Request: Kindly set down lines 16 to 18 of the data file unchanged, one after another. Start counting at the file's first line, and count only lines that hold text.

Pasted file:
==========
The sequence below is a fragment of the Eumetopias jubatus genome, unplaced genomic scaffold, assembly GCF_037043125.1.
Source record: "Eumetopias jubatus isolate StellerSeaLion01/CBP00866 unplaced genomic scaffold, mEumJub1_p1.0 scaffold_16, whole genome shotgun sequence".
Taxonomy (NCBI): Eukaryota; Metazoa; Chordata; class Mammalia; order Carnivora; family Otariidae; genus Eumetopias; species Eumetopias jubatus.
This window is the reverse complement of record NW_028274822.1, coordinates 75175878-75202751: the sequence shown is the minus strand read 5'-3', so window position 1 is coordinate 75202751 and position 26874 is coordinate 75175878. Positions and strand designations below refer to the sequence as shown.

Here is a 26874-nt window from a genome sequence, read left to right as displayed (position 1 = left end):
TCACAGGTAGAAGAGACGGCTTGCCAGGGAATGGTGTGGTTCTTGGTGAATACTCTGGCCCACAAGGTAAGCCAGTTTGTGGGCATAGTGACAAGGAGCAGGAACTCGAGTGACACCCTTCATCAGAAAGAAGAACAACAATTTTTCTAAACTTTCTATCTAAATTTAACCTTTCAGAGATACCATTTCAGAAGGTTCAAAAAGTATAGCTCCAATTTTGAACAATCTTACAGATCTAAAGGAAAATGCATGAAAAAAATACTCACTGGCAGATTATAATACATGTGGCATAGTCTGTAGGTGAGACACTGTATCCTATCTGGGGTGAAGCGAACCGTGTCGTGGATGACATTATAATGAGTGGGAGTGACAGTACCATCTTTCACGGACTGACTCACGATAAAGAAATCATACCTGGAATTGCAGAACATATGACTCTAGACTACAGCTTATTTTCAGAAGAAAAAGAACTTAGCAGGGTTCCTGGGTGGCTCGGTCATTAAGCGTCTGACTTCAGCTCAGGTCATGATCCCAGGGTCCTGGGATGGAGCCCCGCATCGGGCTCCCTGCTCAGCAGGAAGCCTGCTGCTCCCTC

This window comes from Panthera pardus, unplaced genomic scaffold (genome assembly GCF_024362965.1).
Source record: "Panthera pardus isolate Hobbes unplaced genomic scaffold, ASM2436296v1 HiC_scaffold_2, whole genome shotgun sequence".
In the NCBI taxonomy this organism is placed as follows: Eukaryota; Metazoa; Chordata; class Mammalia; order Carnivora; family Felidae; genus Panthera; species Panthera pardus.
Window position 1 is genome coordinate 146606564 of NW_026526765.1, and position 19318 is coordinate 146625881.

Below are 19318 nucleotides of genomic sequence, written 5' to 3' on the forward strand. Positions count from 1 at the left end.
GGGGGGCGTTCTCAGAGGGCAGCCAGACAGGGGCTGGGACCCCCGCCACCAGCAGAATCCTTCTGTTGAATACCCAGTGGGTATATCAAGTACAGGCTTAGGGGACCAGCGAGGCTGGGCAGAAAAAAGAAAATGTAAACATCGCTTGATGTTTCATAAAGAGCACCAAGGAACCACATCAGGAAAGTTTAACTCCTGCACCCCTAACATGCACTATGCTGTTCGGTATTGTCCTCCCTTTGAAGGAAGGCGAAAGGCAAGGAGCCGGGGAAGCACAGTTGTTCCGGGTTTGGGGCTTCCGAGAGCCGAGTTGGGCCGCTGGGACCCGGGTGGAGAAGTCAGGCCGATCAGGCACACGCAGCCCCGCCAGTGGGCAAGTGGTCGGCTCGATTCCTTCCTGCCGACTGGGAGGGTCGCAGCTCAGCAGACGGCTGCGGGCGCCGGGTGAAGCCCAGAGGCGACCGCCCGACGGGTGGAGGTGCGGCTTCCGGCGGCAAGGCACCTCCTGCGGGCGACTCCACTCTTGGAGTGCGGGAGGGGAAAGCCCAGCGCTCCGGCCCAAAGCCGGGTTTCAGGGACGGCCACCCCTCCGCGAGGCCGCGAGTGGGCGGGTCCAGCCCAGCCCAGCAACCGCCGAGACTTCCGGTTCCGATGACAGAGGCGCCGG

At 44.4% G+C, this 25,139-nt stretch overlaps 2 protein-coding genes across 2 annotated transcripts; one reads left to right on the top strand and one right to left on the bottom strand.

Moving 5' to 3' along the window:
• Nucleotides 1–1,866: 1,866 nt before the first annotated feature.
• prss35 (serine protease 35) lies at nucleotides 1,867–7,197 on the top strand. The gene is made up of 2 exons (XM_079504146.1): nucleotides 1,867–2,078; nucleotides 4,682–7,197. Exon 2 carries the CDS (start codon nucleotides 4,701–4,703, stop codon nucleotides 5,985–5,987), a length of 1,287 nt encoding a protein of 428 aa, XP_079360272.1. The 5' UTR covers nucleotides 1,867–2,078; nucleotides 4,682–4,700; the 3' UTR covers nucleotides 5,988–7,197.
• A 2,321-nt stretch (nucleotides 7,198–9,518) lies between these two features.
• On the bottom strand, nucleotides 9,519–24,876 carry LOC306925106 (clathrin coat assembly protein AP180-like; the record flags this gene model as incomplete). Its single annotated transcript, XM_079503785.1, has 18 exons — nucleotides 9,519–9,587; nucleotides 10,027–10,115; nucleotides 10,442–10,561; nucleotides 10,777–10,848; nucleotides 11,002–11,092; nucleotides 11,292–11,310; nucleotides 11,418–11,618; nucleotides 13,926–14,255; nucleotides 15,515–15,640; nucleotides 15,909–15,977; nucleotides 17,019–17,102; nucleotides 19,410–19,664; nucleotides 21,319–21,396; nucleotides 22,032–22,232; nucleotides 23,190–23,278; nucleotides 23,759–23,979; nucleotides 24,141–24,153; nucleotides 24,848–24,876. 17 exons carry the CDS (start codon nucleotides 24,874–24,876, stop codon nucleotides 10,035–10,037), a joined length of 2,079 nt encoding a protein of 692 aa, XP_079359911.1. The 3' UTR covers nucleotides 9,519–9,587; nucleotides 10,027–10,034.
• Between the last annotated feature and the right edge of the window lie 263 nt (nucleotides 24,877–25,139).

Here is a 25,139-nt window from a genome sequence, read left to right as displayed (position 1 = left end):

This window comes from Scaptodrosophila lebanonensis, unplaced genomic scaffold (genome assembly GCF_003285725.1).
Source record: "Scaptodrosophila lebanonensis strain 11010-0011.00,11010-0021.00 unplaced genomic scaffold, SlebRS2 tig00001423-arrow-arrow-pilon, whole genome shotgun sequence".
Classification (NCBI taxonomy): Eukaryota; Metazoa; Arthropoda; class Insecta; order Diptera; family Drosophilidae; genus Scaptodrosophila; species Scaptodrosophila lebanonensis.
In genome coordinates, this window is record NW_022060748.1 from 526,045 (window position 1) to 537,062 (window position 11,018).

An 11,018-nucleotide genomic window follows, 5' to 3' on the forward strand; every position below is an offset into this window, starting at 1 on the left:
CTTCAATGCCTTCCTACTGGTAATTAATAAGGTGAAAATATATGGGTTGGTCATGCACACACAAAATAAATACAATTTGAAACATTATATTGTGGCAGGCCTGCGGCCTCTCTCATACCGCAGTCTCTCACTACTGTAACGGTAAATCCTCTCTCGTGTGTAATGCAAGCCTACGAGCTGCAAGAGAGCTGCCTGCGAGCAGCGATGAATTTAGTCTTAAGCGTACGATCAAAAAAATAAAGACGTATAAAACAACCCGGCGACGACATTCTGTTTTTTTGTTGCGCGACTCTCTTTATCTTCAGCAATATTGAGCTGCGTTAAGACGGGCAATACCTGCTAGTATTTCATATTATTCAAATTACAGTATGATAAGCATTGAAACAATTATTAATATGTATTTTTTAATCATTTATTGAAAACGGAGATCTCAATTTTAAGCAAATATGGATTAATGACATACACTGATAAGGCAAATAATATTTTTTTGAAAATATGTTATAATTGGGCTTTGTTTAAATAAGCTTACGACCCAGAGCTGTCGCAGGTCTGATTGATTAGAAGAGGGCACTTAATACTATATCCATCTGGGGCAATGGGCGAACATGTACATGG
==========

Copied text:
• prss35 (serine protease 35) lies at nucleotides 1,867–7,197 on the top strand. The gene is made up of 2 exons (XM_079504146.1): nucleotides 1,867–2,078; nucleotides 4,682–7,197. Exon 2 carries the CDS (start codon nucleotides 4,701–4,703, stop codon nucleotides 5,985–5,987), a length of 1,287 nt encoding a protein of 428 aa, XP_079360272.1. The 5' UTR covers nucleotides 1,867–2,078; nucleotides 4,682–4,700; the 3' UTR covers nucleotides 5,988–7,197.
• A 2,321-nt stretch (nucleotides 7,198–9,518) lies between these two features.
• On the bottom strand, nucleotides 9,519–24,876 carry LOC306925106 (clathrin coat assembly protein AP180-like; the record flags this gene model as incomplete). Its single annotated transcript, XM_079503785.1, has 18 exons — nucleotides 9,519–9,587; nucleotides 10,027–10,115; nucleotides 10,442–10,561; nucleotides 10,777–10,848; nucleotides 11,002–11,092; nucleotides 11,292–11,310; nucleotides 11,418–11,618; nucleotides 13,926–14,255; nucleotides 15,515–15,640; nucleotides 15,909–15,977; nucleotides 17,019–17,102; nucleotides 19,410–19,664; nucleotides 21,319–21,396; nucleotides 22,032–22,232; nucleotides 23,190–23,278; nucleotides 23,759–23,979; nucleotides 24,141–24,153; nucleotides 24,848–24,876. 17 exons carry the CDS (start codon nucleotides 24,874–24,876, stop codon nucleotides 10,035–10,037), a joined length of 2,079 nt encoding a protein of 692 aa, XP_079359911.1. The 3' UTR covers nucleotides 9,519–9,587; nucleotides 10,027–10,034.